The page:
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Check Your PC's VR Viability With Valve's 'SteamVR Performance Test'

Pre-orders for HTC’s Vive start a week from today. The kit will sell for $800 and will include the Vive headset, two tracked controllers and two lighthouse emitters that help track your movement in space. Along with the price announcement, the company revealed the recommended specifications, which are remarkably similar to the Rift requirements.

The minimum hardware specification was not discussed. Instead, Valve released a tool called the SteamVR Performance Test that will tell you if your PC can manage to deliver the performance needed for VR gaming on the Vive. 

Oculus has a tool to check your PC’s minimum specs, but it doesn’t do any kind of benchmark. Valve takes the opposite approach and runs a demo clip on your PC and measures if the system can render the scene with upwards of 90 fps.

Valve uses its own Aperture Science robot repair demo, which has been shown to the press and on the HTC Vive tour bus, for the performance test. It runs a variety of scenes from that demo and then spits out a report at the end.

The report tells you the specifications of your system; the level of fidelity you can expect your system to handle; and whether your PC is "Ready," "Capable," or "Not Ready." It also tells you how many times, and what percentage of time, that the frame rate dipped below 90 fps, and each time the frame rate was limited by the CPU.

From the above image: “Please note that while your system’s rendering power isn’t limited by your CPU, this test doesn’t account for the varying CPU cost of positional tracking and processing-intense applications. Follow the recommended specs for each VR headset and piece of software.”

The Steam VR Performance Test is simply that -- a performance evaluation. It does not account for the available USB ports, nor does it check them for compatibility issues (the Oculus tool does). It also only accounts for rendering performance. The test does not take into account the extra CPU cycles needed for positional tracking. It does give you a solid idea of your rendering performance for VR, though.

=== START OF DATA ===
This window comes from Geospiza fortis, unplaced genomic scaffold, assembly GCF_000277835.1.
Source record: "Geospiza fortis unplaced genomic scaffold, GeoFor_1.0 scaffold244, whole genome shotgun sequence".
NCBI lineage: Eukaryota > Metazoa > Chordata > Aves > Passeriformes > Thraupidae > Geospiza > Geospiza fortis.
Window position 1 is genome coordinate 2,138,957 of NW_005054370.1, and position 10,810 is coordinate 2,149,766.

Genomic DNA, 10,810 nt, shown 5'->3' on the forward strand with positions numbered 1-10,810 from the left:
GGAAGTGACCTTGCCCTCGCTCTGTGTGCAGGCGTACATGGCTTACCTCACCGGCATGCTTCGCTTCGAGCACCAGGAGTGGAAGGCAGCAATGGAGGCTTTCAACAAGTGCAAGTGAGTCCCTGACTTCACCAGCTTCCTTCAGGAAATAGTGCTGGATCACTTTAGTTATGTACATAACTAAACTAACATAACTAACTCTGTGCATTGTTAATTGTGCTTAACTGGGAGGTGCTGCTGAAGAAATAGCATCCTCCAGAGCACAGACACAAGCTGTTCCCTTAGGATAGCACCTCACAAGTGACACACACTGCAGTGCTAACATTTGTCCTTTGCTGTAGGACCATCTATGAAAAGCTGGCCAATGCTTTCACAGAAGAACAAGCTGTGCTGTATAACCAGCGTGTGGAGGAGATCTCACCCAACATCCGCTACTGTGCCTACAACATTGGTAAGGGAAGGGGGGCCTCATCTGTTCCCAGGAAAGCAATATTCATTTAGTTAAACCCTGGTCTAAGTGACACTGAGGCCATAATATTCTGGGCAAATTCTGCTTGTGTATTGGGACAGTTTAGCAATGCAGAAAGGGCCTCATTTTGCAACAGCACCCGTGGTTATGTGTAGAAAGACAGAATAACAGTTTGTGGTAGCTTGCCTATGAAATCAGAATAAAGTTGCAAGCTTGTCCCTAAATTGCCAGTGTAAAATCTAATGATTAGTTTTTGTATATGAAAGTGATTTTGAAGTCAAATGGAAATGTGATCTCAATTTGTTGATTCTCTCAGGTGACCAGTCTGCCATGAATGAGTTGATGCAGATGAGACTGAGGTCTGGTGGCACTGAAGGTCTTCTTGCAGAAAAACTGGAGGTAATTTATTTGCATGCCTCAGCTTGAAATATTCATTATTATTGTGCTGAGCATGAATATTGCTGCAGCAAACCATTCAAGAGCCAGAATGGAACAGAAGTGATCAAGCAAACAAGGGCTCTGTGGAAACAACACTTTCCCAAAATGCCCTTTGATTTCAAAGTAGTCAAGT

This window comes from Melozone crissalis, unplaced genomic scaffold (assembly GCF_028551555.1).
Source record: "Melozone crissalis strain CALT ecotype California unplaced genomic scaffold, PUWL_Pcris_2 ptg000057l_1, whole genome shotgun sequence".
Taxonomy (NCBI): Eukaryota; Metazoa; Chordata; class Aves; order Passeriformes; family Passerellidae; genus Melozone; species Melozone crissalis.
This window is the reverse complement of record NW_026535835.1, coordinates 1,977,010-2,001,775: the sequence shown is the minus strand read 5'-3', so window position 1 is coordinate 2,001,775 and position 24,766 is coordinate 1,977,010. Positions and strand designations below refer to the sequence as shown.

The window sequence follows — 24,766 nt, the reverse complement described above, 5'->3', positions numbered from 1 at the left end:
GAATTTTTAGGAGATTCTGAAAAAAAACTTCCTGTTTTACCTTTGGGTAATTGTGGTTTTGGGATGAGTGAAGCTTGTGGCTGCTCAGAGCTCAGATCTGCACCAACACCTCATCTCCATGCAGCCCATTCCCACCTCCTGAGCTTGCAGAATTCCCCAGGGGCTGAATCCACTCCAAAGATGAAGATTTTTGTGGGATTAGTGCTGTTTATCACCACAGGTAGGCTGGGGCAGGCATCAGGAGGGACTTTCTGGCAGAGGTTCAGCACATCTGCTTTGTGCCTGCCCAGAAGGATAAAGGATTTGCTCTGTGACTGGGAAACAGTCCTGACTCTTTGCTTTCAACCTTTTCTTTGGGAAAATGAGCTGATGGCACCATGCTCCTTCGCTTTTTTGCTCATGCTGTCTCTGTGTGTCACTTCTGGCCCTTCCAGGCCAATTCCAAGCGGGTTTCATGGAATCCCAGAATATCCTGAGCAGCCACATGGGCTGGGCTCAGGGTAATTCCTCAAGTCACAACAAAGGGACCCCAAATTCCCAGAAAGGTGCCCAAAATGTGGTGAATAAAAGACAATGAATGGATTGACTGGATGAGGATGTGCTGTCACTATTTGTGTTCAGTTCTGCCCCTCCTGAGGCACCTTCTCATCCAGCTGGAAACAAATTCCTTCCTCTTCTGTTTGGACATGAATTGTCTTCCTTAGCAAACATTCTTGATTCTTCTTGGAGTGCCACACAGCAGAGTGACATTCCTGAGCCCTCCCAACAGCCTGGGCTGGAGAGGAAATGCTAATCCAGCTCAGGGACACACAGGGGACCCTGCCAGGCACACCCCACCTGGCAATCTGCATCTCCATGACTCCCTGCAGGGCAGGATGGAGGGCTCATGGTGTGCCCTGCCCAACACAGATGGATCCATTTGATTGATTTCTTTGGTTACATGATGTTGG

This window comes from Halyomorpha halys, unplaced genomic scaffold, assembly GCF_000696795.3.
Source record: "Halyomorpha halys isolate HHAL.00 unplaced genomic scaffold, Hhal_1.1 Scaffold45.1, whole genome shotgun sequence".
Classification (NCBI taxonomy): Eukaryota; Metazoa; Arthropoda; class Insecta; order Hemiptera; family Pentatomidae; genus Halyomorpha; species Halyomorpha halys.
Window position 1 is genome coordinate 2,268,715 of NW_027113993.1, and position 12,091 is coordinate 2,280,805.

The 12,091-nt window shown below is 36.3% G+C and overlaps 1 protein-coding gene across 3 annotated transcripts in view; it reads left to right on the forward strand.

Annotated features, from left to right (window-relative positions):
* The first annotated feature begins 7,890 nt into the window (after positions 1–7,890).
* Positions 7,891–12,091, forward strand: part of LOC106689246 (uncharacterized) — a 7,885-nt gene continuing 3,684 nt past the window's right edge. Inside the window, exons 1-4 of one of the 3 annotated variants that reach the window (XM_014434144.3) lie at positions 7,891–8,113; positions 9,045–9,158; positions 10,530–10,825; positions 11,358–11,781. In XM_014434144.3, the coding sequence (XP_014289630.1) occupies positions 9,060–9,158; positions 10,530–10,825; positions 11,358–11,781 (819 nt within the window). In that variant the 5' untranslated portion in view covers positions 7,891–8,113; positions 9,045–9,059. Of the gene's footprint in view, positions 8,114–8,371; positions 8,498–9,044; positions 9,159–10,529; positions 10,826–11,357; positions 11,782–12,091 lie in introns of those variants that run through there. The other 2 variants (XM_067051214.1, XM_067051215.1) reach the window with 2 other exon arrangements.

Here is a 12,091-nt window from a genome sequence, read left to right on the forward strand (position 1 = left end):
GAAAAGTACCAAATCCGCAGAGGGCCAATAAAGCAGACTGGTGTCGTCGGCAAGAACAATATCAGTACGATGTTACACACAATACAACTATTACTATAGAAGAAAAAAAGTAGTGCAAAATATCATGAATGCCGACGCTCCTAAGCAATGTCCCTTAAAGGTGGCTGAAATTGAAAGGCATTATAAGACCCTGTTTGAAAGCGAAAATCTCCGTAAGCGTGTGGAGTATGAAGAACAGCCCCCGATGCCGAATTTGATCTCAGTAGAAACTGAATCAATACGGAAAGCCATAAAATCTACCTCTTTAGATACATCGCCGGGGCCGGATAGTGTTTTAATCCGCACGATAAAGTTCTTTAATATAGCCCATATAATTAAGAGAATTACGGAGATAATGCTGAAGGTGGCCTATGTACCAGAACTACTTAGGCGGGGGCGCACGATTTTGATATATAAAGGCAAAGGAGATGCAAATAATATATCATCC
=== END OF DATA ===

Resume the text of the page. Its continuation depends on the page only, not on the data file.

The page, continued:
The SteamVR Performance Test is available now through Steam. You can find it in the Tools section of your library, or in the Steam store.

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  • Math Geek
    kids ran across this today and it said their q6600 cpu was good enough but needed a better gpu than the r9-270 they have.

    i woulda thought the cpu would not past the test but it did. kinda odd to me since the min specs are so high.
    Reply
  • kcarbotte
    17547610 said:
    kids ran across this today and it said their q6600 cpu was good enough but needed a better gpu than the r9-270 they have.

    i woulda thought the cpu would not past the test but it did. kinda odd to me since the min specs are so high.

    That's really interesting.
    I have an old Q6600 with mobo and ram sitting on shelf right now. I should dust it off and set it up. It would be interesting to find out what combination of hardware will make that CPU work with VR.
    Reply
  • Joe Black
    Thank you Gaben!

    You really do care. Tacky level = zero
    Reply
  • Math Geek
    17547610 said:
    kids ran across this today and it said their q6600 cpu was good enough but needed a better gpu than the r9-270 they have.

    i woulda thought the cpu would not past the test but it did. kinda odd to me since the min specs are so high.

    That's really interesting.
    I have an old Q6600 with mobo and ram sitting on shelf right now. I should dust it off and set it up. It would be interesting to find out what combination of hardware will make that CPU work with VR.

    of course it is also possible the gpu was so weak it did not even notice how bad the cpu is for vr. be interesting to drop a better gpu in and see what happens. min spec is a i5-4590 which the q6600 is far from....
    Reply
  • thor220
    I wish they'd sell the VR headset in pieces instead of a bundle. Not everyone wants to use their included earbuds or controllers.
    Reply
  • dstarr3
    kids ran across this today and it said their q6600 cpu was good enough but needed a better gpu than the r9-270 they have.

    i woulda thought the cpu would not past the test but it did. kinda odd to me since the min specs are so high.

    The CPU may have been powerful enough for its individual role, but may have still been a bottleneck on the GPU.
    Reply
  • falchard
    Ohh yea, My AMD system ranks as... Ready.
    I think this test is not indicative of the game play experience. Valve obviously did a wonderful job optimizing it and getting it production ready. It ran flawlessly which is something I cannot say for the majority of developers.
    Reply
  • Hendel
    6950 = Not even close to being ready.
    i5-2500k @ 4.6 was Green.
    Reply
  • Myrmidonas
    I will give some other point of view. This is not exactly a "Performance Test" in order to check if your PCs are viable for VR. You know that already, the specs are out there. It is more a kind of statistics collector for valve to see how many want/dream a VR system on their PCs.Even the download count matters to them.It shows interest.
    Reply
  • uglyduckling81
    Ran my first test with i5 2500k @ 4ghz and GTX 970 Stock (1253Mhz GPU and 7000Mhz Memory) and got 6.6 for a score, Ready with no frames dropped below 90FPS.
    Run the test again after overclocking the 970 to 1375mhz and 7900 Mhz on the memory and it scores a 4.6 Medium score with no frame drops below 90FPS. Lol. What a stupid program.
    Value = 0
    Reply